I think it’s important that indie studios who can agree to the terms the Unions are setting continue to film as it demonstrates that the terms are reasonable. But I also understand actors and writers feeling uncomfortable with that as it can feel like they’d be scabbing.

    • lgt says:

      If I read correctly, the G20 project Viola Davis is/was involved in already has a distribution plan in its contract with Amazon Prime. I believe that is why she stepped back from working it, so not a blanket statement like Sarah’s, who seemed to refer to all the interim agreement projects, at least at first.
      As a striking member of SAG/AFTRA, I am learning a lot…this is all a game of chess. I just hope we (SAG/AFTRA) are able to truly stand our ground.

      • MrsBanjo says:

        For sure, but it would be unlikely that those other indie movies wouldn’t also be sold to struck streamers for distribution. It’s effectively the same problem. And while I think these waivers are good, especially for the majority of the workers who don’t have their money, I can understand why they’d be worried about seemingly scabbing even if they technically aren’t.

  3. pottymouthpup says:

    The explanation I’ve seen is that if those Indy movies are sold to streamers, the terms of deal with the streamers must remain consistent with the terms of the indy studio’s agreement with SAG (the indy studios have agreed to the terms that SAG offered AMPTP that AMPTP rejected.

    That said, I haven’t seen anything about the indy studios agreeing to terms with the writer’s guild. If they aren’t getting similar waivers from the writer’s guild, Silverman is right to criticize

    • Ponsby says:

      That’s my understanding as well, that if these indie films are sold to streamers down the road they have to adhere to those provisions agreed upon, which, in my mind, does meaningfully address Silverman’s concerns. I agree that these waivers are vital in showing how relatively easy it really is for these productions to comply – it shows in real time how reasonable and totally functional these requests are. For context, I get that Silverman is taking a LOT on her own shoulders with her own lawsuits, and effectively trying to take on the jurisprudential future of these AI problems on herself, and I hugely admire that, and I hugely admire her belief in staying union strong, and admonishing any and all scabbing. This is an instance where many things are true at once: It’s true that she has a ton of financial privilege. It’s also true that lacking that financial privilege doesn’t make scabbing acceptable. It’s also true that working on a project that was issued a waiver is NOT scabbing. And it’s also true that, as you say, if the WGA and their concerns weren’t addressed in these waivers then that presents a host of problems that reopens the door to what scabbing means and wether it’s happening here.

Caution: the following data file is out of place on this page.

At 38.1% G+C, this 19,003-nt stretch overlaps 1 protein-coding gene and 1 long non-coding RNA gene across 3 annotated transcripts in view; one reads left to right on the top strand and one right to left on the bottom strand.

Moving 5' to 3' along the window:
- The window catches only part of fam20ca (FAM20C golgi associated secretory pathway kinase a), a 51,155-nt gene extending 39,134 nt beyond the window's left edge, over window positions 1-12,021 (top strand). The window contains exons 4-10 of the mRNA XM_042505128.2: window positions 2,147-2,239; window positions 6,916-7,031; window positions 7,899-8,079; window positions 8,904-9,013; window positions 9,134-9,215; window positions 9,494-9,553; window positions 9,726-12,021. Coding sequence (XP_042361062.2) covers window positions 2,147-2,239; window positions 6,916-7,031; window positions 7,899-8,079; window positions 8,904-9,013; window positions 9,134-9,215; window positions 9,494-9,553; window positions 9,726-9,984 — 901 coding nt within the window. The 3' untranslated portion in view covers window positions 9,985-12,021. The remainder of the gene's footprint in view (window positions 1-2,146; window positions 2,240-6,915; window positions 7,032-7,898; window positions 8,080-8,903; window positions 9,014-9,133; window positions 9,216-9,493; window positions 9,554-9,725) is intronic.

• MrsBanjo says:

      That’s a good point. Are there similar waivers with the WGA? If not, that’s a problem.

  4. Shawna says:

    It seems like her regret saying no to indies and her FOMO about her friends making other decisions is clouding her judgment. But I totally get that when I see other people around me I respect going against some “pure” standard… I start to resent having to continue being “good” when others find loopholes.

    Lewis’s response was great!

  5. Striking for so long says:

    I’m a member of the WGA and SAG and a lot of us agree with Sarah. Writers have been on strike for 3 months and haven’t given any waivers. The point of the strike is to hurt the studios by messing up their pipeline and movies starring movie stars getting waivers that will 100 percent end up on streamers just isn’t helpful to getting the strike to end.

    Viola Davis is a queen though and even though her movie (that was set to be distributed by Amazon lol) got a waiver she said she wouldn’t film during the strike. Love her!

  6. Torttu says:

    Now would be the time for “big names” to get together with “little names” and students to write and act and produce something silly, almost like an improv show or series, and screen it only in an indie movie theater and raise funds. Or pay per view on the internet. Cut out the middleman! Or perform live theater in the park and raise money. People who already have millions could donate their work, and those needing money could get a small salary.

    • paddingtonjr says:

      I love this idea! Celebrities frequently do smaller, indie projects to raise money for various causes. This is something that would really help their fellow union members.

    • SarahCS says:

      They gave us Imagine for free during the pandemic so this would be a much better way to use their profile.

  7. Rea says:

    It’s wrong & she is right. It should be a united stand because now a loophole has been exposed to the unity. It’s going to create factions and divide the unity.